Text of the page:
Burma accuses UK of helping 'subversive agents'

Click to follow
The Independent Online

Burma's military junta, accused of putting the nation's democracy leaders under house arrest at the weekend, lashed out at Britain and the United States yesterday, accusing them of "creating unrest" in the country.

Burma's military junta, accused of putting the nation's democracy leaders under house arrest at the weekend, lashed out at Britain and the United States yesterday, accusing them of "creating unrest" in the country.

The junta said Britain's ambassador in Rangoon, John Jenkins, had overstepped "universal diplomatic norms" when he tried on Monday to get to the home of Tin Oo, deputy chairman of the National League for Democracy (NLD), which is headed by the Nobel peace laureate, Aung San Suu Kyi.

In a speech widely reported in Burma's state-controlled press yesterday, the chief of Burmese military intelligence, Lieutenant-General Khin Nyunt, accused "two Western countries" of "creating unrest in the country by agitating a handful of disruptive and subversionist groups who will follow their dictates".

The unusually bitter and specific attack suggests the junta has been stung by the spate of recent criticism that followed their refusal to allow Ms Suu Kyi and her colleagues in the NLD to travel outside the capital.

Ms Suu Kyi, who has championed democratic reform in her country for 12 years, was locked in a standoff with the authorities outside Rangoon for nine days after she and 14 colleagues were prevented from leaving the city. The confrontation ended on Saturday when the group was forcibly brought back.

On Saturday, as the standoff ended, the US Secretary of State, Madeleine Albright, said: "The United States is outraged and strongly condemns the Burmese authorities' treatment of Aung San Suu Kyi and her party members and the violations of their fundamental human rights."

The Foreign Secretary, Robin Cook, said: "We are very concerned. We need to know she is safe, is well. What's happened to her is a scandal."

Exactly what did happen to the democracy leaders after they were brought back into Rangoon in the early hours of Saturday is unconfirmed. Reports say they were taken to their respective homes and confined, but there has been no independent verification, and all telephone links with the individuals have been severed.

Mr Jenkins went to see Mr Oo on Monday to try to find out more. The junta said in a statement that a plainclothes security officer blocked Mr Jenkins's path "to prevent the diplomat from forcing his way" into Mr Oo's house. "It is difficult to understand why a foreign ambassador was so adamant to intrude into the internal affairs of an independent and sovereign nation," it said.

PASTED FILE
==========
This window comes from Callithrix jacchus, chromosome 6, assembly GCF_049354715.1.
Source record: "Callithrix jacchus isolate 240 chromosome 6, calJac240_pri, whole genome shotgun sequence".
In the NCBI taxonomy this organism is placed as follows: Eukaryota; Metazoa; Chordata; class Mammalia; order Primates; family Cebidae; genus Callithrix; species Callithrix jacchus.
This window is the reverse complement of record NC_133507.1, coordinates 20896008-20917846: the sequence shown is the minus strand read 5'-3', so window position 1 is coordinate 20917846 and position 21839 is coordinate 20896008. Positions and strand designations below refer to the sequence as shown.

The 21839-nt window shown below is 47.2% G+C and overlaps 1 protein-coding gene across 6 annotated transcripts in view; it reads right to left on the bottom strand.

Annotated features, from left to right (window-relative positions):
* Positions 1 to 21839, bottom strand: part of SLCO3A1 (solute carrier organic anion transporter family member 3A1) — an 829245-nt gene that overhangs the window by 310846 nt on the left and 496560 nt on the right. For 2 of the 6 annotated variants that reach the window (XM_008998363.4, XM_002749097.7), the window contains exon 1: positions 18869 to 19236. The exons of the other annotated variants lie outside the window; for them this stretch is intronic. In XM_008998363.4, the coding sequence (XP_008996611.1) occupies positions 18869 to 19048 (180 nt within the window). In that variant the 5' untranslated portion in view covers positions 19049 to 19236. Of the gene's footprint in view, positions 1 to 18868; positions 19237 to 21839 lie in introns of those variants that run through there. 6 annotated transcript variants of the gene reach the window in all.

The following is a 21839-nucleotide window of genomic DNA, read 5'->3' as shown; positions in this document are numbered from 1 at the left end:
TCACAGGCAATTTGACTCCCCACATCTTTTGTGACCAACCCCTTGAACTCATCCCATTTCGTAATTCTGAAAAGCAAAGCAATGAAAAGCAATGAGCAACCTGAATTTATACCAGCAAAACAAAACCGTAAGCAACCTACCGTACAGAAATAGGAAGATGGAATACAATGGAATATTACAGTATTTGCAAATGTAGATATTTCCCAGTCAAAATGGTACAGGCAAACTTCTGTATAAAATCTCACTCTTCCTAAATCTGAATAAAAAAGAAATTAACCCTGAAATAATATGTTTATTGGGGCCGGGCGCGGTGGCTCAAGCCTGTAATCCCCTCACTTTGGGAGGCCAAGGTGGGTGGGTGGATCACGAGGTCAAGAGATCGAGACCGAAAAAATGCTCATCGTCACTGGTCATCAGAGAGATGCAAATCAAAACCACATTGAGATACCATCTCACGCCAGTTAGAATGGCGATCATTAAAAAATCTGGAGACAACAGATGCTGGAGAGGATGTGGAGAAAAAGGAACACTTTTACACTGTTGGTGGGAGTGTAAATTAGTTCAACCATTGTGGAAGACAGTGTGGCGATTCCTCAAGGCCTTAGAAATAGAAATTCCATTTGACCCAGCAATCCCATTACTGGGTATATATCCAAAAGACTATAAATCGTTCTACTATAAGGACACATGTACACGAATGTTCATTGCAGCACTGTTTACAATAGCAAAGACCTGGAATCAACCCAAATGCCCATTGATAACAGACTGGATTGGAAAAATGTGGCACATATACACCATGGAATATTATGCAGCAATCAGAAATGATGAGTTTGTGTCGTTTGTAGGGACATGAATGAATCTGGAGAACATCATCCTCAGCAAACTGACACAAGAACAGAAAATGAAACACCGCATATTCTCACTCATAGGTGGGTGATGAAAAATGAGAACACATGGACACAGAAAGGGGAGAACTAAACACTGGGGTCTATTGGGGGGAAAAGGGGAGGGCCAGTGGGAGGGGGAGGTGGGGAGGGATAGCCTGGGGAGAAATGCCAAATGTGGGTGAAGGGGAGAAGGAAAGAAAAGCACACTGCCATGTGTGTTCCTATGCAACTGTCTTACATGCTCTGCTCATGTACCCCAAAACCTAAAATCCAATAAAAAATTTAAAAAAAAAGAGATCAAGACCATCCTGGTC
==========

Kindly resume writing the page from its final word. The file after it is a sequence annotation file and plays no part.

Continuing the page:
News agency reports from Rangoon on Tuesday said Ms Suu Kyi, Mr Oo and seven other leaders of the NLD had been kept inside their homes "under virtual house arrest" since their forced return. "No visitors have been allowed," the report went on, "and the gates of their homes have been padlocked from the outside."

Yesterday Amnesty International added its voice to the clamour of concern over the fate of the democracy leaders, pointing out that "the whereabouts of the NLD leaders is still not clear, which increases fear for their welfare. If they are being confined to their homes, we strongly urge the Myanmar government to allow them freedom of movement." Myanmar is the name the junta uses for its country.

Burma is ruled by one of the most oppressive regimes in the world. In 1990 the NLD won a landslide victory in general elections, but the junta annulled the result and tightened its grip on the former British colony, forcing many critics into exile and throwing others into jail for long terms.

Ms Suu Kyi, daughter of Aung San, the first hero of Burma's freedom struggle, was awarded the Nobel Peace Prize in 1991 for her defiant leadership of the democrats.

Despite widespread condemnation from abroad, the junta has yet to engage Ms Suu Kyi in dialogue or take any other step in the direction of reform.

Comments